There's nothing quite like a talking ape.
And in the Marvel Universe, the genius behind the immortal hero known as Gorilla Man is one of the more visually entertaining elements of the Agents of Atlas team, the quirky band of covert agents with Golden Age roots.
Now Marvel has announced that Gorilla Man will get his own three-issue mini-series starting in July, by Atlas writer Jeff Parker with art by Giancarlo Caracuzzo. In the Gorilla Man series, readers will see the how Ken Hale's life as Gorilla Man began, and how the Avengers and Howling Commandos are involved.
Newsarama talked to Parker about the new mini-series and how it ties into his new Atlas series that launches in May.
Nrama: Jeff, just to start, for those who are new to the Atlas legends, who is Gorilla Man?
Jeff Parker: Ken Hale was a world-traveling soldier of fortune who went anywhere the action was back in the 40's and 50's. He seemed to be fearless, yet he was very afraid of his own mortality. Then he heard a legend about a beast in the jungles that granted a successful hunter the gift of immortality. Ken didn't know the rest of the story of this magic, that the immortal hunter would take the beast's place as a gorilla!
Nrama: I'm going to guess that Ken is people's favorite character in the Atlas team? Why do you think he's so popular?
Parker: You know, based on what I hear at signings, readers identify with or enjoy various members of Atlas, and I'm glad it splits up that way. But Ken is in many ways the heart of the team, as well as the strongest visual. People who haven't read the book yet tend to identify it as "that team with the gorilla."
But he is in many ways the readers' surrogate, who says what they're thinking. He's completely irreverent to everyone, and I think they like that. Also he's very capable and tends to do what he says he's going to do.
Nrama: Was the story of this mini-series something you thought up and pitched to Marvel? Or did they approach you about doing a spin-off?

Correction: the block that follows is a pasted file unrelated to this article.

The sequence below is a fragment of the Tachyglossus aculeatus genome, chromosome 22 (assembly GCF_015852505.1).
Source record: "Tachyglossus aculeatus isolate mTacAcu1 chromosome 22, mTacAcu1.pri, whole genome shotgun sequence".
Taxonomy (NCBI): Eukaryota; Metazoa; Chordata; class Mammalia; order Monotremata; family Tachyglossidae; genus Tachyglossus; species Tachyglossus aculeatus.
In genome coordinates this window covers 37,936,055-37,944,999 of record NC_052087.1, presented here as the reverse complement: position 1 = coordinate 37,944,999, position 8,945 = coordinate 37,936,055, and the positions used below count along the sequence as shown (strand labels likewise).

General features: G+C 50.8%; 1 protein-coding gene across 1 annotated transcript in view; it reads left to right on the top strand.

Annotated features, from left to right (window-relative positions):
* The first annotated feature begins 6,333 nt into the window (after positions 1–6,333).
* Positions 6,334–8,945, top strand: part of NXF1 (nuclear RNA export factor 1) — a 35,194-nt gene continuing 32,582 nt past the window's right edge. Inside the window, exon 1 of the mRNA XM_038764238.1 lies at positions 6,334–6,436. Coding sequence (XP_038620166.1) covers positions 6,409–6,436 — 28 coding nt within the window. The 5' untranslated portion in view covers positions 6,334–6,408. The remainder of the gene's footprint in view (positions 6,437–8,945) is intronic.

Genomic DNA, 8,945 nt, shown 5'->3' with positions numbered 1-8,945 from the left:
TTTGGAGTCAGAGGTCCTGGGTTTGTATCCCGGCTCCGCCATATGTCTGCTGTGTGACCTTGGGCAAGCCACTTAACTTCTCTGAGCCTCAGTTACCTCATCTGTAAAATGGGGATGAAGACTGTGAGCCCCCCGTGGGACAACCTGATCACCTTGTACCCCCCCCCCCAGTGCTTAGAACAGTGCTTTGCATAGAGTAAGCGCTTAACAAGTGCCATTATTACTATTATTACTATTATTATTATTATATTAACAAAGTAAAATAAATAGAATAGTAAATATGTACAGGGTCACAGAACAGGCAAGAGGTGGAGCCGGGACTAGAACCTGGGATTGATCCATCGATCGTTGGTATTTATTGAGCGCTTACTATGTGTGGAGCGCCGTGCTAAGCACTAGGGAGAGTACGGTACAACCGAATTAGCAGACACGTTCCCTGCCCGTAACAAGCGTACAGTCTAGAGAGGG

Parker: They came to me! I know everybody assumes I push for these things, but really, they often ask me. I wonder if it's because we keep picking up some of DC's previously anti-Marvel readership with Atlas. I hope so.
Nrama: What's the premise of these three issues? What's the set-up for the story you'll be telling?
Parker: We're going into detail on Ken's past and how he became Gorilla-Man, and what a profound thing that was for him. And we'll understand more about Ken Hale the man.
Nrama: Will we see a nemesis for Ken Hale?
Parker: We will meet some influential people from his past, yes. We open with a threat he's apparently fought every decade since becoming hairy, a freakish European villain named Borgia Omega.
Nrama: What are you hoping to do for Ken Hale's character in this mini-series? Or at least to readers' perception of him?
Parker: Casual observers may assume Ken is around for laughs, but he's in many ways a tragic figure and the kind of guy who can make hard choices. I want them to come away with that.
Nrama: You have a new Atlas series launching in May. How does the Gorilla Man series tie into that?
Parker: The mini makes clear some of the dynamics in the modern version of the team – particularly the tension that exists with Ken and Mr. Lao, the enormous dragon advisor to the Atlas empire.
Nrama: How has it been working with Giancarlo Caracuzzo again? What does this artist in particular bring to the story of Gorilla-Man?
Parker: He's very excited and has a huge capacity to draw... everything. It was nice that we got to warm up by working on the Heroic Age Atlas story that's coming out soon. Giancarlo drew the 1950's part of that with regular artist Gabe Hardman drawing the pages in the modern day. I'm glad it worked out to set the opening scene in Giancarlo's home of Rome. I like when there's room to do that.
Nrama: I remember when the first Agents of Atlas mini-series launched. It really had an uphill battle, yet now you've got a spin-off mini. What were the odds you had to overcome with the Atlas concept, and why do you think these stories were able to break through and resonate with people?
Parker: It is very, very hard to get the current readership to embrace something they didn't grow up reading, no matter how much you know they're going to like it. But I think Marvel SVP David Gabriel and Senior Editor Mark Paniccia have made some great choices to bring them onboard in a way that doesn't feel like they've been shoehorned into the universe. In many ways, it's happened like the way characters were brought in in the '60's, where they guest-starred around in various books to give readers a sense of what they're like. And I've tried to present all encounters that Marvel heroes have with Atlas with as much story logic as possible. I don't have, say, Wolverine or Spider-Man validating them for the reader : "Hey, there's Atlas, that awesome new team I respect!" to ingratiate them. We just turn the characters lose and let them do what they do, and it's helped us find an audience.
Which is necessary for the big two publishers. The more you can expand the cast and the types of stories you can tell, the more options you have for good fiction. Fiction that prominently features gorillas!